Thursday, April 28, 2011

With His Buffoonish Antics, Goodell Is Described as NFL Clown


Not much in life makes me cringe, unless a wacko in the parking-lot screams "AHHHHHH!" and almost damages my eardrums or a psychotic jerk gestures the middle finger while I'm driving my car and finally Donald Trump questioning the validity of President Obama's birth certificate.

But when the most insane week in the NFL looms because of a heinous lockout, a fatal stoppage wearing down the minds of fans and disgruntled players, it's another reason to cringe. So now, upon hearing the latest fuss on the outrageous episode that can undermine the image of the wealthiest enterprise in pro sports, we're engulfed by all the madness in the craziest and most preposterous corruption in NFL history. When a judge recently confirmed and ruled that the NFL lockout was lifted, a reaction to please the American population in which the vast majority worships football, it seems proper to finally express optimism.

Despite it all, even if a judge in Minnesota halted the 45-day lockout, temporarily allowing NFL players to return to the training facilities, nonetheless it's uncertain whether the 16-game regular season will resume by next fall. For all the weirdness heard by the anonymous buzz from meetings where two parties aren't unanimously resolving the issues, all the endless talk is delaying workouts and the possibility of football next season in the midst of labor battles.

For all the uncanny debates with the league's status in the upcoming weeks, such is the perceptibility of the league remaining in skepticism until the NFLPA and NFL ends the wishy-washy, back and forth jawing and announce that there will definitely be a manageable season as early as September, Goodell is facing atrocious circumstances.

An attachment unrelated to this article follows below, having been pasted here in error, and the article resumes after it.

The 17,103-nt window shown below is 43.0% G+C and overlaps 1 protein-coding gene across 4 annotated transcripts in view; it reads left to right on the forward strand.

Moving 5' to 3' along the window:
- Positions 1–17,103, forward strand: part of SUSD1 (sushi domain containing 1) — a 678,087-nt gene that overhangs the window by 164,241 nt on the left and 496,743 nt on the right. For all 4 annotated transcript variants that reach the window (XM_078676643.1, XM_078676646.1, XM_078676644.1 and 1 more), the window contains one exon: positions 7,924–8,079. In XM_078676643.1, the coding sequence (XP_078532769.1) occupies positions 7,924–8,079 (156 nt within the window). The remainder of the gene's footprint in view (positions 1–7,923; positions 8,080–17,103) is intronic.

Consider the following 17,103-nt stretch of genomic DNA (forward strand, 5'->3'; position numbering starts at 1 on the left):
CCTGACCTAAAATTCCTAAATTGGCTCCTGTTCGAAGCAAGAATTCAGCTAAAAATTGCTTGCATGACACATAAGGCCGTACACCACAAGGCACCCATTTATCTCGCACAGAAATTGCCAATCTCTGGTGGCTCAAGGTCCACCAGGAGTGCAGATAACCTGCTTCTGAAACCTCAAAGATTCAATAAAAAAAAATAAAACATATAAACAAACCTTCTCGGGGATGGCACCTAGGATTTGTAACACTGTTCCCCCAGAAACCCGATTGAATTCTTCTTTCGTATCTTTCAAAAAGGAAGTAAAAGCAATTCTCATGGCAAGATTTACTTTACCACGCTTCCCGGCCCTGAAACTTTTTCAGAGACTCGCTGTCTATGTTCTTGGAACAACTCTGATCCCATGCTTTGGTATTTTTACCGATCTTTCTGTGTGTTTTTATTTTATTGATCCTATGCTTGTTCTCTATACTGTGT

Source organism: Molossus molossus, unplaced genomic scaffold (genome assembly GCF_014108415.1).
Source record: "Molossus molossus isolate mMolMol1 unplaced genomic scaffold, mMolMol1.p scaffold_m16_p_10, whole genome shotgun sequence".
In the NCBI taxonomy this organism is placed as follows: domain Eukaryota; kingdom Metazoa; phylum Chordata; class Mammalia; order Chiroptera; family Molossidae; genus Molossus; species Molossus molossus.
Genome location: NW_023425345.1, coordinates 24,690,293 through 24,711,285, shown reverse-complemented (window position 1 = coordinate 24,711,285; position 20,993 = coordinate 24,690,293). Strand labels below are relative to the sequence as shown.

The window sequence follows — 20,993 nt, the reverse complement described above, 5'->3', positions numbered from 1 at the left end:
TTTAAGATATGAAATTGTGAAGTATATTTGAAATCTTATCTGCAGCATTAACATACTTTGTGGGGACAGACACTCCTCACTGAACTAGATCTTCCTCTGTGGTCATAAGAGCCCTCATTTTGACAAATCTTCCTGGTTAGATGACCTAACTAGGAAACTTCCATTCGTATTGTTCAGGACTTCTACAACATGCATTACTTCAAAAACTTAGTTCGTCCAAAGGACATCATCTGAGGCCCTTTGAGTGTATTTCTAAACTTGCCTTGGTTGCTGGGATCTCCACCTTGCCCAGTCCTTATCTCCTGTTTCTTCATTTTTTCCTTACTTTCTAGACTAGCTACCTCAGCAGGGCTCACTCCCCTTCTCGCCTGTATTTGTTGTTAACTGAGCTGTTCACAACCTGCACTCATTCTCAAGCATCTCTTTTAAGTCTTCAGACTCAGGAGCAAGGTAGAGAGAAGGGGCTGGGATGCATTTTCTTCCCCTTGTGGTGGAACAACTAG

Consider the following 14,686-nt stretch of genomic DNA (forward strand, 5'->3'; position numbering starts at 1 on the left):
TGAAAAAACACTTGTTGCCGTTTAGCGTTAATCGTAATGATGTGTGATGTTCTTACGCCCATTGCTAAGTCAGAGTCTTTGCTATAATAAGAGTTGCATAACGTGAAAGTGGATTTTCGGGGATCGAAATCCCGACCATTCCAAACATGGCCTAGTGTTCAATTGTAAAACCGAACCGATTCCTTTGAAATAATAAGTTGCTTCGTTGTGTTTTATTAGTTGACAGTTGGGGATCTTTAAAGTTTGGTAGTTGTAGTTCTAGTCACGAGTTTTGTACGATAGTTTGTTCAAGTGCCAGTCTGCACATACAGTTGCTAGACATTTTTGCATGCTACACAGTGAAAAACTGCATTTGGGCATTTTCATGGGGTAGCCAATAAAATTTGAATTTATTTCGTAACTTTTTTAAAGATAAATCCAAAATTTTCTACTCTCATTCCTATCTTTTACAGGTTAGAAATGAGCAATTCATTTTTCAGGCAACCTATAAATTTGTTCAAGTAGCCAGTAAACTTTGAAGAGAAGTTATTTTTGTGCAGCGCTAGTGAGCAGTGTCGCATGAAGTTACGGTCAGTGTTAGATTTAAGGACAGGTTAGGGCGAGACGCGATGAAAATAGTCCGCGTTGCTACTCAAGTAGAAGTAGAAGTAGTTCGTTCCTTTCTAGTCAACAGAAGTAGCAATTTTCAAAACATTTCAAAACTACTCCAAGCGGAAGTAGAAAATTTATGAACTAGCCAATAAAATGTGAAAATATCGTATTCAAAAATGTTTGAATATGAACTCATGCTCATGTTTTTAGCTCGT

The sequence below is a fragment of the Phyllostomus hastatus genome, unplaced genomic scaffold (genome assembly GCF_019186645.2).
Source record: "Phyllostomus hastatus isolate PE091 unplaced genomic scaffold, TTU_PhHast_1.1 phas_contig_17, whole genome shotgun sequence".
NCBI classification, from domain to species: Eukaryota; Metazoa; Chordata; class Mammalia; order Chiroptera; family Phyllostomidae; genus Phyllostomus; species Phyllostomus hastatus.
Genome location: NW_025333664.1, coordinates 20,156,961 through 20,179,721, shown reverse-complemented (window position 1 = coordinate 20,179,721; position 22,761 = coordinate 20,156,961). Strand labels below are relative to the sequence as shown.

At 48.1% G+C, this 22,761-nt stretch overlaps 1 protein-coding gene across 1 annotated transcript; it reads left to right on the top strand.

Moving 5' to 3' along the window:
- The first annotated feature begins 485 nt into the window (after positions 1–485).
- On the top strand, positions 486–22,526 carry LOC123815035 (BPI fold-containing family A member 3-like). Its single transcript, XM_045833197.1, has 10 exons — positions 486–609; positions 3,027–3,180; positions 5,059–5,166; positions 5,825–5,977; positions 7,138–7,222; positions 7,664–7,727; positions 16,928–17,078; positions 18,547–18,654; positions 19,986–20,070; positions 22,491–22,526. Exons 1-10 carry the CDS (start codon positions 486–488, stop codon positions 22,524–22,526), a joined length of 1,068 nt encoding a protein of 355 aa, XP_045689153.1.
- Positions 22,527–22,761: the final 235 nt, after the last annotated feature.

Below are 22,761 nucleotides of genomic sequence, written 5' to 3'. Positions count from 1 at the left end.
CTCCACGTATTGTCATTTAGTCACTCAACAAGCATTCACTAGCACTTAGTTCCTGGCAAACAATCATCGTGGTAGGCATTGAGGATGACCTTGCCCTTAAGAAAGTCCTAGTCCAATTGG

What, did commissioner Roger Goodell perish?

Where he stands on this issue is a great question, when he hasn't even stepped forward to address the latest news, humiliating himself more as the person in command. Not sure why, but he's not the NFL Sheriff, not the sternest, meanest and intolerant commissioner we were once familiar with for installing his rigid personal conduct code generally for discipline, cracking down to significantly reduce senseless arrest of players being charged with crime.

Remember, he was the man who dressed professional and manipulated the NFL with a powerful voice. Remember, he was perfect, not imperfect and excelled in the hardest, stressful position. Under his wings, ever since he emerged onto the NFL setting, Goodell created harsh barriers all while the league's popularity ballooned based on viewers and the respectability for the one sport every tends to become attach with by all the action-packed and dramatic thrills.

So there is Goodell, who looks like the bigger fool for all his buffoonish decisions of late, crippled by his reaction in a major newspaper in regards to Nelson's ruling. In all, no doubt, he is in denial and embarrassed with the way things played out in the ugliest political war, an unprecedented lockout that ruined his legacy, if he ever validated his reputation as a commissioner. The point is, for the time being, is that he is failing in his regime and lost all credibility in the flux currently as the league is in disarray.

Though few believe this is the end to relatively a widespread disaster, as the NFL is clearly dumbfounded and relieved by federal district judge Susan Nelson's ruling Monday that temporarily lifted the lockout after ruling on an action filed by the plaintiffs in the Tom Brady antitrust lawsuit, it's not easy to downplay the current situation when Goodell childishly and foolishly was irresponsible. So we are supposed to feel sorry for a man, if we can, after he ripped and insulted the arbiter.